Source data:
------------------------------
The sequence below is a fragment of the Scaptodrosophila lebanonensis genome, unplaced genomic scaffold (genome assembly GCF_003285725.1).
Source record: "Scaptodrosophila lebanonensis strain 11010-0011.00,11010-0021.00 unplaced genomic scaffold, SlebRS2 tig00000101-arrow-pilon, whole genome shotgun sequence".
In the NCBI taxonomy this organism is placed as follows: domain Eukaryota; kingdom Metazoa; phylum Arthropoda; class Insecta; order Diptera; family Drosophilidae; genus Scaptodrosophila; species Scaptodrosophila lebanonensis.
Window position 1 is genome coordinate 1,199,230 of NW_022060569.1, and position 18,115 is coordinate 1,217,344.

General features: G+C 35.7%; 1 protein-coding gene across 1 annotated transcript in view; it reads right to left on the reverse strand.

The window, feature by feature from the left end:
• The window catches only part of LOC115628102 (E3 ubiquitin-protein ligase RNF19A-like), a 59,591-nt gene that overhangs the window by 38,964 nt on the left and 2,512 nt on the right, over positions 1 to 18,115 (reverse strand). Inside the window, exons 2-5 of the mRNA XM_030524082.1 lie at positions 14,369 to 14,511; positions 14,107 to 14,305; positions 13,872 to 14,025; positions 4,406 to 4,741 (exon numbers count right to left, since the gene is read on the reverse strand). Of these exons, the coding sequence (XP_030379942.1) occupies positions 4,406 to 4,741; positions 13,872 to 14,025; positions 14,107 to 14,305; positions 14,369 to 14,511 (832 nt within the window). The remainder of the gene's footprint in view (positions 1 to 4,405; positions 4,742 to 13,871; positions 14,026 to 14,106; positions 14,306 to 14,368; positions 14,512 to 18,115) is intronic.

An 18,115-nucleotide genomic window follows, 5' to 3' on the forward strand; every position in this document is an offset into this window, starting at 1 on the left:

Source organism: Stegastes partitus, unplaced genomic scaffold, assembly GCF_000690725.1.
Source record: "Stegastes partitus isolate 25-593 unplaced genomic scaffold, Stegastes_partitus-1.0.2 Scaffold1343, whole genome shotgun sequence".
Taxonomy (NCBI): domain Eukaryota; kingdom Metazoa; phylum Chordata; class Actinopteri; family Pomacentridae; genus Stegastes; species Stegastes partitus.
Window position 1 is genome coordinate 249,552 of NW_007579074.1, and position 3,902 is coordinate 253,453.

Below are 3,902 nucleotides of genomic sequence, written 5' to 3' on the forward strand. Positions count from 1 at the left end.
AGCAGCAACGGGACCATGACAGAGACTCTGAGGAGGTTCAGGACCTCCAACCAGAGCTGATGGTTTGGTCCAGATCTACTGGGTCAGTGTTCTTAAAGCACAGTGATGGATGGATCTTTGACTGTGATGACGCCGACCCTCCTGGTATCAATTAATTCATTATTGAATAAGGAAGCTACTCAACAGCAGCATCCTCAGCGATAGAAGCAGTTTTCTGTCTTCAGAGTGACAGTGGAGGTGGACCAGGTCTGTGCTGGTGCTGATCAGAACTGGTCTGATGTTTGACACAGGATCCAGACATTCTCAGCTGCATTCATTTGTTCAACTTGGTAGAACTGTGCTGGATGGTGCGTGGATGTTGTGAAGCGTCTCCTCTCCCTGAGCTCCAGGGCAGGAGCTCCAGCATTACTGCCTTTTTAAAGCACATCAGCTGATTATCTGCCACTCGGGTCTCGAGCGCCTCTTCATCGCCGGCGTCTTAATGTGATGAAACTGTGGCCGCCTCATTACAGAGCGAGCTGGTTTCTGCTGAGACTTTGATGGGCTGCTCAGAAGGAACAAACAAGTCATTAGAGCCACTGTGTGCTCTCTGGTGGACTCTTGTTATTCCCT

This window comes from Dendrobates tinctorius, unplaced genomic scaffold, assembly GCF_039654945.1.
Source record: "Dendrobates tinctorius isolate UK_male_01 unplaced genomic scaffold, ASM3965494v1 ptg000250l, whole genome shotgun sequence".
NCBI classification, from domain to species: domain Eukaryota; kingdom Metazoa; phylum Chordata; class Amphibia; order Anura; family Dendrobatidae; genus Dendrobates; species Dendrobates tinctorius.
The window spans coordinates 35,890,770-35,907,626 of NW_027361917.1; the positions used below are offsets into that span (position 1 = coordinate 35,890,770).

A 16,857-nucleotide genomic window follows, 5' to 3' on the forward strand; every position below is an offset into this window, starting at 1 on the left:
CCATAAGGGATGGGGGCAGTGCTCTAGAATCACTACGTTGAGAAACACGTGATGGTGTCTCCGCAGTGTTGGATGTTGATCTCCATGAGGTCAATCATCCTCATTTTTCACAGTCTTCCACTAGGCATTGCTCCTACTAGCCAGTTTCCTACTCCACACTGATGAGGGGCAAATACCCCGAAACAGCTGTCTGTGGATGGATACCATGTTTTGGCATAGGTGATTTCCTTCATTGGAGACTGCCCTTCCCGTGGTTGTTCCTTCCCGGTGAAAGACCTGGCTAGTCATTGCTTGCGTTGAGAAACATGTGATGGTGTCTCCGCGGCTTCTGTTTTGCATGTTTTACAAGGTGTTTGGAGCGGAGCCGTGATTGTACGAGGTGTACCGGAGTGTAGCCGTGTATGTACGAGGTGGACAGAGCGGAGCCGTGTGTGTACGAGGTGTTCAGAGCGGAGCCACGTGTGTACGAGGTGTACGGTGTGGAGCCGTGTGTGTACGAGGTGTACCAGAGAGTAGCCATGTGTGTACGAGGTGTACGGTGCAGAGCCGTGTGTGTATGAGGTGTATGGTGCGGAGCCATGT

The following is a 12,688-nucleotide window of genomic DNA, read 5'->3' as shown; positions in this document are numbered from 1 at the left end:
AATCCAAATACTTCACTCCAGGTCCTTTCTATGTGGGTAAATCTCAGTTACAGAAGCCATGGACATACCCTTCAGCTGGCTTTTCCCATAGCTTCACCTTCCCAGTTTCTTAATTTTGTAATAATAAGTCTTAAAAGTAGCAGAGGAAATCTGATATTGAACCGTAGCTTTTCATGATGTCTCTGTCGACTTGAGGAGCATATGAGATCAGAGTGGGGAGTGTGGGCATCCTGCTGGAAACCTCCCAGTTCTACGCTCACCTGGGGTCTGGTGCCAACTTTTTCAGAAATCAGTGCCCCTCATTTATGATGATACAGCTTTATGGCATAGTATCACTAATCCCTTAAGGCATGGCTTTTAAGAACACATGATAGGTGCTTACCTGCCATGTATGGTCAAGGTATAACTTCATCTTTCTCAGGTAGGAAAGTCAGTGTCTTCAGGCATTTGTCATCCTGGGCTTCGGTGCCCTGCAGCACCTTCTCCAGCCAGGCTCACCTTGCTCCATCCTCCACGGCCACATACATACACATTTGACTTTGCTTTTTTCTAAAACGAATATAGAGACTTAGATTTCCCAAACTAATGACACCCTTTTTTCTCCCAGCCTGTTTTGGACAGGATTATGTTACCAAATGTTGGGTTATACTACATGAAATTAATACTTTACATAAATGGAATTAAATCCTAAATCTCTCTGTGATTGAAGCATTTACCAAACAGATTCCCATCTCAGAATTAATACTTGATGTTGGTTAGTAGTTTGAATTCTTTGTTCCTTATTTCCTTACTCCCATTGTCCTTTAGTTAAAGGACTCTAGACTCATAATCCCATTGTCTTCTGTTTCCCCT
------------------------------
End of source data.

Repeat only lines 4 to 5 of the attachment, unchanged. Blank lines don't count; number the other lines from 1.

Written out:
Window position 1 is genome coordinate 1,199,230 of NW_022060569.1, and position 18,115 is coordinate 1,217,344.

General features: G+C 35.7%; 1 protein-coding gene across 1 annotated transcript in view; it reads right to left on the reverse strand.